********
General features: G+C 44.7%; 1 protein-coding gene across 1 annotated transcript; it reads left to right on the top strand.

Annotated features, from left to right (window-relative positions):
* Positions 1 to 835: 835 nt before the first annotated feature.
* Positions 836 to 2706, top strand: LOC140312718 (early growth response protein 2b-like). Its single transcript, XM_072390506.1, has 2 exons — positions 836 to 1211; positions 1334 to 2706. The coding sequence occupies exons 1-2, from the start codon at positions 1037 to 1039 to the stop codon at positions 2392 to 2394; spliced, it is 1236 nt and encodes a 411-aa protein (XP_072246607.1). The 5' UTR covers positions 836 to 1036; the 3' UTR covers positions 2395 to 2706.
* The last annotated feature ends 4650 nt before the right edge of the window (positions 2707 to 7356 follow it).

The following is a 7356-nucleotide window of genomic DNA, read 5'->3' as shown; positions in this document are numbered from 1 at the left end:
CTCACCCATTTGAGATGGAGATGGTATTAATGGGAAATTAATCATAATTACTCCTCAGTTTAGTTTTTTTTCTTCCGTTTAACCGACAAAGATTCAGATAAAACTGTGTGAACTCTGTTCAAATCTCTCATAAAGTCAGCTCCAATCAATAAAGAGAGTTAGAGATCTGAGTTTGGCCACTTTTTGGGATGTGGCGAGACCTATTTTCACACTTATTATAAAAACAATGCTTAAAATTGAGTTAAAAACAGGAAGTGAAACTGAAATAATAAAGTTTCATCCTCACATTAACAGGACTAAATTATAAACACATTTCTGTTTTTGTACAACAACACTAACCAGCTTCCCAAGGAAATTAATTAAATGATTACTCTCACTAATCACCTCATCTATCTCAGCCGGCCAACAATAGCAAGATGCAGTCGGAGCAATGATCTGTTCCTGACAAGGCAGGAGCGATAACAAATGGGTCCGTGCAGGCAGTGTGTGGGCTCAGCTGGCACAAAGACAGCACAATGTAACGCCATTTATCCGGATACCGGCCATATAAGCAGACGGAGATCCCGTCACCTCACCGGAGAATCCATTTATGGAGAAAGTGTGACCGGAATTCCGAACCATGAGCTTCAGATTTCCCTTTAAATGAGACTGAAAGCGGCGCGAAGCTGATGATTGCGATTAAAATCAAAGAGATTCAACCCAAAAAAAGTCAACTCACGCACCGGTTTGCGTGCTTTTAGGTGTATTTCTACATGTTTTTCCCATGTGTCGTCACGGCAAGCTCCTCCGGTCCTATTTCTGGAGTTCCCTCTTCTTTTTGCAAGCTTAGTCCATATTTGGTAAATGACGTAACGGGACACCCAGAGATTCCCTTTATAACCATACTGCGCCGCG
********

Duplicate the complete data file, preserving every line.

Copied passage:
General features: G+C 44.7%; 1 protein-coding gene across 1 annotated transcript; it reads left to right on the top strand.

Annotated features, from left to right (window-relative positions):
* Positions 1 to 835: 835 nt before the first annotated feature.
* Positions 836 to 2706, top strand: LOC140312718 (early growth response protein 2b-like). Its single transcript, XM_072390506.1, has 2 exons — positions 836 to 1211; positions 1334 to 2706. The coding sequence occupies exons 1-2, from the start codon at positions 1037 to 1039 to the stop codon at positions 2392 to 2394; spliced, it is 1236 nt and encodes a 411-aa protein (XP_072246607.1). The 5' UTR covers positions 836 to 1036; the 3' UTR covers positions 2395 to 2706.
* The last annotated feature ends 4650 nt before the right edge of the window (positions 2707 to 7356 follow it).

The following is a 7356-nucleotide window of genomic DNA, read 5'->3' as shown; positions in this document are numbered from 1 at the left end:
CTCACCCATTTGAGATGGAGATGGTATTAATGGGAAATTAATCATAATTACTCCTCAGTTTAGTTTTTTTTCTTCCGTTTAACCGACAAAGATTCAGATAAAACTGTGTGAACTCTGTTCAAATCTCTCATAAAGTCAGCTCCAATCAATAAAGAGAGTTAGAGATCTGAGTTTGGCCACTTTTTGGGATGTGGCGAGACCTATTTTCACACTTATTATAAAAACAATGCTTAAAATTGAGTTAAAAACAGGAAGTGAAACTGAAATAATAAAGTTTCATCCTCACATTAACAGGACTAAATTATAAACACATTTCTGTTTTTGTACAACAACACTAACCAGCTTCCCAAGGAAATTAATTAAATGATTACTCTCACTAATCACCTCATCTATCTCAGCCGGCCAACAATAGCAAGATGCAGTCGGAGCAATGATCTGTTCCTGACAAGGCAGGAGCGATAACAAATGGGTCCGTGCAGGCAGTGTGTGGGCTCAGCTGGCACAAAGACAGCACAATGTAACGCCATTTATCCGGATACCGGCCATATAAGCAGACGGAGATCCCGTCACCTCACCGGAGAATCCATTTATGGAGAAAGTGTGACCGGAATTCCGAACCATGAGCTTCAGATTTCCCTTTAAATGAGACTGAAAGCGGCGCGAAGCTGATGATTGCGATTAAAATCAAAGAGATTCAACCCAAAAAAAGTCAACTCACGCACCGGTTTGCGTGCTTTTAGGTGTATTTCTACATGTTTTTCCCATGTGTCGTCACGGCAAGCTCCTCCGGTCCTATTTCTGGAGTTCCCTCTTCTTTTTGCAAGCTTAGTCCATATTTGGTAAATGACGTAACGGGACACCCAGAGATTCCCTTTATAACCATACTGCGCCGCG